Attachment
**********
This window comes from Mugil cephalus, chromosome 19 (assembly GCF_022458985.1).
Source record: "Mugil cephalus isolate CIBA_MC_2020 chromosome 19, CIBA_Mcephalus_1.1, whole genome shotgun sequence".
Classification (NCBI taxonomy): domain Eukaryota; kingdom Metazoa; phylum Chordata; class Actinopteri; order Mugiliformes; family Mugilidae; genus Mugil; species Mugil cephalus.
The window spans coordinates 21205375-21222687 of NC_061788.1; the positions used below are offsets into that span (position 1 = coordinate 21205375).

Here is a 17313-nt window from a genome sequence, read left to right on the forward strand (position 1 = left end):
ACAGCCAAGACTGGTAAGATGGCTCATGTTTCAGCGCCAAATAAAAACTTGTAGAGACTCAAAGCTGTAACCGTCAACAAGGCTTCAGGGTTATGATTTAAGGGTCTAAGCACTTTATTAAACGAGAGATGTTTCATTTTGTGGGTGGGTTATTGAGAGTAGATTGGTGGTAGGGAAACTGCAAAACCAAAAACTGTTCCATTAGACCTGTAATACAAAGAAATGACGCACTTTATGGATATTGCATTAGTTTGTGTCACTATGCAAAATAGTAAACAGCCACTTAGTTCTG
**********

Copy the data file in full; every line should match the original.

This window comes from Mugil cephalus, chromosome 19 (assembly GCF_022458985.1).
Source record: "Mugil cephalus isolate CIBA_MC_2020 chromosome 19, CIBA_Mcephalus_1.1, whole genome shotgun sequence".
Classification (NCBI taxonomy): domain Eukaryota; kingdom Metazoa; phylum Chordata; class Actinopteri; order Mugiliformes; family Mugilidae; genus Mugil; species Mugil cephalus.
The window spans coordinates 21205375-21222687 of NC_061788.1; the positions used below are offsets into that span (position 1 = coordinate 21205375).

Here is a 17313-nt window from a genome sequence, read left to right on the forward strand (position 1 = left end):
ACAGCCAAGACTGGTAAGATGGCTCATGTTTCAGCGCCAAATAAAAACTTGTAGAGACTCAAAGCTGTAACCGTCAACAAGGCTTCAGGGTTATGATTTAAGGGTCTAAGCACTTTATTAAACGAGAGATGTTTCATTTTGTGGGTGGGTTATTGAGAGTAGATTGGTGGTAGGGAAACTGCAAAACCAAAAACTGTTCCATTAGACCTGTAATACAAAGAAATGACGCACTTTATGGATATTGCATTAGTTTGTGTCACTATGCAAAATAGTAAACAGCCACTTAGTTCTG